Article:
# Binary labelling

I learned of this question from a man in England and I find it fascinating.

You have a number of portraits which are distinguished from each other by binary labels. For example, in each portrait the person has either brown eyes or blue eyes and in each of the portraits the person is wearing a hat or not wearing a hat.

Now you want to consider a collection of portraits so that each portrait differs from each other portrait by at least four traits.
The question is if there are $$n$$ binary traits what is the largest number of portraits you can have so that any two portraits in the collection differ by at least four traits.

I approached this problem as follows. We work with binary numbers and we write the digits in reverse order.
So zero is 00000000000000, where here we are working with fourteen binary digits.
Now 1 = 10000000000000 and 2 = 01000000000000 and 7 = 11100000000000000 and so on.

Now let us start with 0 = 00000000000000. I wrote a computer program that looked a the numbers 1,2,3,4,.... until it found a number that differed from zero in four places. That number was 15 = 111100000000000000. Then the program went on look at 16,17,..... until it found a number that differed from 0 and 15 in at least four places. That number was 51 = 11001100000000. Continuing in this way the program found the next number is 60 = 00111100000000. Below I will write out the first few numbers.

    1    00000000000000
2    11110000000000
3    11001100000000
4    00111100000000
5    10101010000000
6    01011010000000
7    01100110000000
8    10010110000000
9    01101001000000
10    10011001000000
11    10100101000000
12    01010101000000
13    11000011000000
14    00110011000000
15    00001111000000
16    11111111000000
17    11000000110000


Here is what I found.

number of digits number of portraits that all differ by four or more digits
4 2
5 2
6 4
7 8
8 16
9 16
10 32
11 64

From here on every time you add another digit you double the number of portraits. I have check this up to 512.

What I believe but can not prove is that this method is optimal so, for example, if you have 12 binary traits the largest number of portraits that all differ by at least 4 binary traits is 128. The other thing is that each of the binary numbers has an even number of ones.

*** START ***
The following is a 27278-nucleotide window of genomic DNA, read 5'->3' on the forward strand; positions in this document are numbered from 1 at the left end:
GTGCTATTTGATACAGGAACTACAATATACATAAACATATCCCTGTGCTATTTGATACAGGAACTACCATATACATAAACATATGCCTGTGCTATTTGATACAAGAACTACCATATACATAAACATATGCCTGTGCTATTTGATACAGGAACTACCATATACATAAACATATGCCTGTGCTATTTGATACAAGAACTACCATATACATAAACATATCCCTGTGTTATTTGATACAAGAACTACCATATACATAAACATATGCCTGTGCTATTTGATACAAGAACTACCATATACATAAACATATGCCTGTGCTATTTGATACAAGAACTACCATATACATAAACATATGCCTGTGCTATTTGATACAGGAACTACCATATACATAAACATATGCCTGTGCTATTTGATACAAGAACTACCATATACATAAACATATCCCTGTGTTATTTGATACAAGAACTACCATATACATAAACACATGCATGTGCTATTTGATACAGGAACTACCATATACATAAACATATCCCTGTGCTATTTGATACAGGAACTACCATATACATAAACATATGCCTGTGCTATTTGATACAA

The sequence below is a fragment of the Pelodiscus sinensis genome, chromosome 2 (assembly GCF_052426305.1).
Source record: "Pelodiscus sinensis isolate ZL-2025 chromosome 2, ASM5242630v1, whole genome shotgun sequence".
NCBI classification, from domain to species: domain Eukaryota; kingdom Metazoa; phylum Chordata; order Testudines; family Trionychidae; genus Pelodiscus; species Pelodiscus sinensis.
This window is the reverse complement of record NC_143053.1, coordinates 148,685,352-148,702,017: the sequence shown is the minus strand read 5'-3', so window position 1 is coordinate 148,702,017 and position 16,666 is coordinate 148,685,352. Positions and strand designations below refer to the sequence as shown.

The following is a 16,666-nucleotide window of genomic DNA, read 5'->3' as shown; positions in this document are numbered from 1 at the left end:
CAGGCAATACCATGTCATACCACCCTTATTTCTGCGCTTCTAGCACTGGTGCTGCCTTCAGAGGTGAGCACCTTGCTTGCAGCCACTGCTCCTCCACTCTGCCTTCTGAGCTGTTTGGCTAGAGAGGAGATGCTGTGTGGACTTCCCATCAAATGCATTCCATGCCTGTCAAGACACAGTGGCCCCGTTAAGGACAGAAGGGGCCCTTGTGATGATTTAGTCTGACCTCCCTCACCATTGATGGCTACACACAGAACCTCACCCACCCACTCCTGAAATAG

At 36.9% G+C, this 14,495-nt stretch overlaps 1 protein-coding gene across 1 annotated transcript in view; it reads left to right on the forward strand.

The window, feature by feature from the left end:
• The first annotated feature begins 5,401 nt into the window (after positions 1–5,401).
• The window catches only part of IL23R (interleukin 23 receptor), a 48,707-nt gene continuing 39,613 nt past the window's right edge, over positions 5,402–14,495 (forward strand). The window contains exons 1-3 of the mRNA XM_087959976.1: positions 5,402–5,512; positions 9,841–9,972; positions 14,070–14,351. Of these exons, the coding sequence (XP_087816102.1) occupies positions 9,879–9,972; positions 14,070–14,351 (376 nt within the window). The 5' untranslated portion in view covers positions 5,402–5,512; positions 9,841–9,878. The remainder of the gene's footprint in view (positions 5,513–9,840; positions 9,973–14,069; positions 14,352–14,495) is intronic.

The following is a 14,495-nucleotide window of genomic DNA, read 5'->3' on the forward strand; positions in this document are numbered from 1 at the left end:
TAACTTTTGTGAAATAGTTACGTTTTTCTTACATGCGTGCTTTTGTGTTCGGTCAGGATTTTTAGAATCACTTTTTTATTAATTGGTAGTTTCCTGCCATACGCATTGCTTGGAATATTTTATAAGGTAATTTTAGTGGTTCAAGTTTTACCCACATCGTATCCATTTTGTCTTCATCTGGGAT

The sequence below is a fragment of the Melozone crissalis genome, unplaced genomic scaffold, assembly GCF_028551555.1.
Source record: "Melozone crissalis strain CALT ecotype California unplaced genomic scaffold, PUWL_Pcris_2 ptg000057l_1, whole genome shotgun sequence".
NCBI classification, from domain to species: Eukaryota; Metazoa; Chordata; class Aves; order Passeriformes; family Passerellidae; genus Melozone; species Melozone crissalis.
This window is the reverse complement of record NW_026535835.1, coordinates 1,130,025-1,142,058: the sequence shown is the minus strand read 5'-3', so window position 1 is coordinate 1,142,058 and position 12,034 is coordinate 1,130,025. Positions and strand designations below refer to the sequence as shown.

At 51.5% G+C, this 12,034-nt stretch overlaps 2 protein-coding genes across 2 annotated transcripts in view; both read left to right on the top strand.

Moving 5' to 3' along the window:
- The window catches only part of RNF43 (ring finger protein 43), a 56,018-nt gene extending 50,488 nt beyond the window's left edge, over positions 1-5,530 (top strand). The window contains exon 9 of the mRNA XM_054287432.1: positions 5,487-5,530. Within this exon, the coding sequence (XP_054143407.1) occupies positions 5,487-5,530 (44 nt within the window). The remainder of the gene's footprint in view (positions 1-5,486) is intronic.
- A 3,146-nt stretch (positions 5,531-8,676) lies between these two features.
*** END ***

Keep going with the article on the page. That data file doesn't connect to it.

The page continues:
Also, I believe but can not prove is that if there are n binary traits where n > 9 then the maximum number of portraits you can have that differ by at least 4 binary traits is 2^(n-5).

• The question may be restated (in a more graph-theoretic way) as: find a maximal subset of vertices in the hypercube graph $Q_n$ such that the distance of every pair of vertices in this subset is at least 4. Commented Nov 23, 2022 at 15:11
• If we change the distance condition to "at least 3" there's a quick solution by observing that every vertex in $Q_n$ has $n$ neighbours, and the neighbourhood of any two vertices in the subset should not intersect. This method gives a upper bound for all "odd distance conditions" and is sharp in the 3 case, but I believe it fails in the even case. Commented Nov 23, 2022 at 15:17
• For what it's worth, this can be seen as a coding theory problem. For a given value $n$, what is the largest possible (i.e., most codewords) length $n$ binary code you can have so that the minimum (Hamming) distance is $4$. I suspect this is a hard problem to get a fully general answer for. Commented Nov 23, 2022 at 17:53

What you are constructing is known as a lexicographic code, or a lexcode for short. Lexcodes are pretty good, but usually not optimal. For example, it is possible to find $$20$$ binary vectors of length $$9$$ such that any two differ in at least four places, whereas you only found $$16$$. This following example was taken from the Sloane and MacWilliams book cited at the end, p. 57.

000 000 000
111 001 010
111 100 001
111 010 100
010 111 001
001 111 100
100 111 010
001 010 111
100 001 111
010 100 111
100 110 101
010 011 110
001 101 011
101 100 110
110 010 011
011 001 101
110 101 100
011 110 010
101 011 001
111 111 111


In general, finding the largest code of a given length and distance is an open problem. This website by Andries E. Brouwer gives a table of the best known bounds on binary codes. The $$d=4$$ column is what is relevant to your question.

F. J. MacWilliams and N. J. A. Sloane, The Theory of Error-Correcting Codes, Elsevier-North Holland, 1978.